A Look Inside an Organic Farm Inspection

Every year around this time, we start getting ready for our annual audit by our organic certifier, CCOF (California Certified Organic Farmers).

Of all the aspects of organic farming, I have found this is the one that most people — including people who buy mostly or exclusively organic food — know the least about.  I have spoken to people who imagined government inspectors present at the farm on a daily basis, testing every tomato and leaf of kale to make sure that no prohibited pesticides were present.  The reality is far less dramatic, actually bordering on boring.

The organizations that certify organic farmers are not federal or state government agencies.  Instead, they are usually private third-party groups and less often, local government agencies such as county agricultural commissioners.  In either case, they are approved as certifiers by the National Organic Program of the U.S. Department of Agriculture and must follow the standards and rules established by federal law governing organic agriculture.

On the day of our audit, or “inspection”, a representative of our certifier (CCOF) visits the farm — a specially trained “inspector”.  The inspector accompanies us around the farm briefly, to make sure that we are actually farming the land certified as organic.  The biggest concern is not actually that we might be spraying our crops with pesticides, but rather simply buying someone else’s non-organic produce and repackaging it as organic.  Dozens of farms have been caught doing this and prosecuted.  All farms must be inspected each year prior to harvest.  Since we are harvesting January through December at Terra Firma, we are almost always one of the last to be inspected each year.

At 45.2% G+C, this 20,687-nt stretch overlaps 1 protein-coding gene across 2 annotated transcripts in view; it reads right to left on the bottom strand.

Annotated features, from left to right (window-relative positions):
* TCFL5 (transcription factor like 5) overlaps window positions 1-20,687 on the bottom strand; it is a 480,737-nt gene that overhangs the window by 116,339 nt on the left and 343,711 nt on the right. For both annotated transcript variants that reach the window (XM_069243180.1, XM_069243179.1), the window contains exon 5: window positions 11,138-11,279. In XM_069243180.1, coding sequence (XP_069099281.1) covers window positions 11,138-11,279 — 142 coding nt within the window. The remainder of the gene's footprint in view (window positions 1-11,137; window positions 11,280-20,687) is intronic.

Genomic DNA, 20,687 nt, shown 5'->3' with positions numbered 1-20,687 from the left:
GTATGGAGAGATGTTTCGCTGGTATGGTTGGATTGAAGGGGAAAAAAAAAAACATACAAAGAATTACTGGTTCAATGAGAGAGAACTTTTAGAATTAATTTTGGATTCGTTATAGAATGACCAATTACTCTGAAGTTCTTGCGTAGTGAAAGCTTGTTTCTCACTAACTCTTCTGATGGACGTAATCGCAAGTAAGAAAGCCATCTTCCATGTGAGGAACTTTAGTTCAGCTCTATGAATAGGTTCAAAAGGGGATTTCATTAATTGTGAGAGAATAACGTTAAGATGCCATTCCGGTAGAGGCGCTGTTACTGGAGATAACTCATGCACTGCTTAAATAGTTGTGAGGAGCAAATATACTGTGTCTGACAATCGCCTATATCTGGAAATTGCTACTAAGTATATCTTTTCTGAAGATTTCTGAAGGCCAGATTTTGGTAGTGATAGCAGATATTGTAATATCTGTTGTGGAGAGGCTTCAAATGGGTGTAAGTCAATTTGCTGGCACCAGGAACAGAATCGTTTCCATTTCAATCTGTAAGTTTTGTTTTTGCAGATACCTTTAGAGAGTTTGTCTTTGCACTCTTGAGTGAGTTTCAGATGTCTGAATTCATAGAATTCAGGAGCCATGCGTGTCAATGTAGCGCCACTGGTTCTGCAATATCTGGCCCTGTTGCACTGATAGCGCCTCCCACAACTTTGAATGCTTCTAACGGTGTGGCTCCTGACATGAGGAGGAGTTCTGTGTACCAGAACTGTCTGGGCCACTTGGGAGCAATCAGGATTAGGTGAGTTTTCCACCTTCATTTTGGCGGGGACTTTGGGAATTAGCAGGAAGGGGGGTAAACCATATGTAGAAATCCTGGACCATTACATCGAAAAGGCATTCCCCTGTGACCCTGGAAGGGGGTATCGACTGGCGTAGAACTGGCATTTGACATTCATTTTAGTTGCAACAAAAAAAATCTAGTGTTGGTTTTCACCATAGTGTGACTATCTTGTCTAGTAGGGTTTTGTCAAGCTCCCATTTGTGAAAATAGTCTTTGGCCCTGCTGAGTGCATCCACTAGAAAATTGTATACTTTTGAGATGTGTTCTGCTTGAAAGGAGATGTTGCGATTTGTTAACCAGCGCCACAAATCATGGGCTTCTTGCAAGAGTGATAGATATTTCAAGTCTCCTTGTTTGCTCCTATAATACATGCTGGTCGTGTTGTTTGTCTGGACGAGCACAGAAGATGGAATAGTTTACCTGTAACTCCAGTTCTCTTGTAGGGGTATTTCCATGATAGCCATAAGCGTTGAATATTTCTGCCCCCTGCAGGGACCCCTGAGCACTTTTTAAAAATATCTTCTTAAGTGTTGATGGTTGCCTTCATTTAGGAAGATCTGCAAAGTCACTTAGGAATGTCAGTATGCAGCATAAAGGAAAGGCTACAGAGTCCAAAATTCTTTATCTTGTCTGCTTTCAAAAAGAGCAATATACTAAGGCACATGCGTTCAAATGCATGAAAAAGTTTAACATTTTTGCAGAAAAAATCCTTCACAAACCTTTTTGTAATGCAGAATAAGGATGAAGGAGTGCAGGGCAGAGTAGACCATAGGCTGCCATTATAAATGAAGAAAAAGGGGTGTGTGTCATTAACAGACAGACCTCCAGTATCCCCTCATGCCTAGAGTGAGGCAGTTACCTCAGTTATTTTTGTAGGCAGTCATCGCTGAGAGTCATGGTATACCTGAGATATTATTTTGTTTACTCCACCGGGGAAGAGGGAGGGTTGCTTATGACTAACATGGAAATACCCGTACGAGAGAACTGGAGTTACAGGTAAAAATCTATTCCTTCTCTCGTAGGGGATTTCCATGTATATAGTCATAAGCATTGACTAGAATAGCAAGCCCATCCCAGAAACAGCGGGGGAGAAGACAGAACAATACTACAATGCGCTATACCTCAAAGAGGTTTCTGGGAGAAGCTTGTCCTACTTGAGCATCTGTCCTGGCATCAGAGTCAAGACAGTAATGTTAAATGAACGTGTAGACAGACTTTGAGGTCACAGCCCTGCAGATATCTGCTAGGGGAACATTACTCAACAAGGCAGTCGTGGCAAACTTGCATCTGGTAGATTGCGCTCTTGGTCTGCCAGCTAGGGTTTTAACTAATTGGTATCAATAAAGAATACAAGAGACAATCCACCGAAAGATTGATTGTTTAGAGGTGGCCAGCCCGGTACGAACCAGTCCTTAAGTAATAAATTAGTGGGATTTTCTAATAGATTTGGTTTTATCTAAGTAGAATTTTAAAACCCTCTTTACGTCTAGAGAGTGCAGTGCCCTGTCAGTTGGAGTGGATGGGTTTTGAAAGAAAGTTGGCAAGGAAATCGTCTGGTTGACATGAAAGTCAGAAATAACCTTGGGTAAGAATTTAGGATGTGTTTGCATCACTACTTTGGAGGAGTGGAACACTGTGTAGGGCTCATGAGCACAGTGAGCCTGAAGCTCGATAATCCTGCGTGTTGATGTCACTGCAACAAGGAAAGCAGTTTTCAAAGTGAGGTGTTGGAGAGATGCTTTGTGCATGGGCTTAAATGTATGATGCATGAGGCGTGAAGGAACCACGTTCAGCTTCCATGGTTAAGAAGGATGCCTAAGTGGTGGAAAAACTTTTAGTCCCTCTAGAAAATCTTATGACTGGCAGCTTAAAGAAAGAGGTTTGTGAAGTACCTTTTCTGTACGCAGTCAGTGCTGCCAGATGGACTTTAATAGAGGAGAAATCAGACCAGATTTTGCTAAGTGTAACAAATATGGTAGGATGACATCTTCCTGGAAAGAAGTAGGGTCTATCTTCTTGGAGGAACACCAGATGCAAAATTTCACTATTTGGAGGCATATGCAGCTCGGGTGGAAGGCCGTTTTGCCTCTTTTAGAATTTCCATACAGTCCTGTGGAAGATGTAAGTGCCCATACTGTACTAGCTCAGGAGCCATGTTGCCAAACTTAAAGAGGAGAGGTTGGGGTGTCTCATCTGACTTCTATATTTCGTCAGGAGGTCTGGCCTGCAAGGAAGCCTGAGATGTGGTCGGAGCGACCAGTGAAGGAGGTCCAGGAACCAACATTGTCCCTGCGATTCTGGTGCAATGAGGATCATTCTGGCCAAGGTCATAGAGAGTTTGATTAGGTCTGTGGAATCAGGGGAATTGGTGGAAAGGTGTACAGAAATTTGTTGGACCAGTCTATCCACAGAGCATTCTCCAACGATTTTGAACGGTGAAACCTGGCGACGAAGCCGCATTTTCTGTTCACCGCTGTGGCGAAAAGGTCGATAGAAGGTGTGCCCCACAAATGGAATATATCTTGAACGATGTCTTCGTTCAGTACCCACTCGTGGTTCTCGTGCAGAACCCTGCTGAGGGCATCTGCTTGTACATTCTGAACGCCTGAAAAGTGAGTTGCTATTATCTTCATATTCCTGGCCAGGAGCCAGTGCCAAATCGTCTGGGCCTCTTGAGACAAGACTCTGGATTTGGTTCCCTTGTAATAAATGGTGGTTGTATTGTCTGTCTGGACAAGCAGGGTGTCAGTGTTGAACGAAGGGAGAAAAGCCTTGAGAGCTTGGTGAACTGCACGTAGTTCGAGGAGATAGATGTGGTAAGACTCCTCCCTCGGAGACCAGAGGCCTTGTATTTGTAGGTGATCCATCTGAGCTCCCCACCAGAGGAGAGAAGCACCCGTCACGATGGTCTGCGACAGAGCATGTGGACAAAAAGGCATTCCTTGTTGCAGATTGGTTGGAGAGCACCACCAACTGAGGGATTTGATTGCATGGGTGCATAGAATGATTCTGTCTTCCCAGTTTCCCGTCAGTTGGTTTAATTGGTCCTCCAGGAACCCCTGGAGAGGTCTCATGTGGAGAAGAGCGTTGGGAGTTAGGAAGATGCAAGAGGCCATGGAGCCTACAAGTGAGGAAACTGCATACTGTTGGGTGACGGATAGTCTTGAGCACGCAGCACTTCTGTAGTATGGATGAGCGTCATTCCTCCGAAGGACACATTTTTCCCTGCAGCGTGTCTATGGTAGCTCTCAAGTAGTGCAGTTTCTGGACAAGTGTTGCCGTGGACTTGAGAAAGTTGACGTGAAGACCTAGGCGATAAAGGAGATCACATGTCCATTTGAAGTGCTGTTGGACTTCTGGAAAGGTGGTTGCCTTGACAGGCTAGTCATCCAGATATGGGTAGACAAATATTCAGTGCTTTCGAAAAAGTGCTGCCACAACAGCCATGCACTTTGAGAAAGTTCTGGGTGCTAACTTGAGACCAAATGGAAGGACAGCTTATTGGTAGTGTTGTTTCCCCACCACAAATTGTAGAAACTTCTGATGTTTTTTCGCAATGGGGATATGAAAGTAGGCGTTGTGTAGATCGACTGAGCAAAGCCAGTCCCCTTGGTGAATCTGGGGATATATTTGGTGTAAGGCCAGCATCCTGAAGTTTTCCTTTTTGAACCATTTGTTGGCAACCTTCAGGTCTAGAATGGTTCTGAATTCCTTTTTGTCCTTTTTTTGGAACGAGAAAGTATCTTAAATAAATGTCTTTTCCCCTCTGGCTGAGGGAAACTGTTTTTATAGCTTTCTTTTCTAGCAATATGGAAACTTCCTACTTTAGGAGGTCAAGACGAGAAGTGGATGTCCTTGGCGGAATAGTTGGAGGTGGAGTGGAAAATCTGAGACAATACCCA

Backing up for a minute:  before certified organic farming existed, it was already a violation of federal law for farmers to use pesticides on crops without reporting their use to the state.  Organic certifiers have full access to “Pesticide Use Reports” filed with the state.  So the likelihood of any organic farmer getting away with intentionally spraying their crops with prohibited materials is very slim.

The real work of the organic farm inspection is in the office.  There, the inspector conducts a full audit of our farm’s sales and purchases.  They are looking for total sales that match the likely yields from our fields.  And they are looking for proof that you are using the best possible organic farming practices — receipts for cover crop seeds, organic fertilizers, nursery starts, and organically approved pesticides.  They go over the list of products you use to grow your crops and make sure they are all still approved.

If your crops are processed, they are looking for the paper trail that proves that the amount of crop you harvested matches the processed product, for example, that the number of truckloads of canning tomatoes delivered to the cannery matches the number that are canned.  The more processing involved with a crop, the more detail they demand to see.

For a small farm that just grows one or two crops, the annual organic inspection can take just a few hours.  For a large processor, it may take several weeks.  At Terra Firma, it normally takes an entire day, 7 or 8 hours.

Once the inspector leaves, they file a long and detailed report with the certifier.  That report is gone over a second time by an office staffer, which normally results in a long list of questions that must be answered and documented within a  few days.  When we finish the process, our organic certification is renewed for another year.

If you’ve always wondered how it works, I am happy to have provided you with a detailed explanation.  If not, you are probably asleep by now.

Thanks,

Pablito

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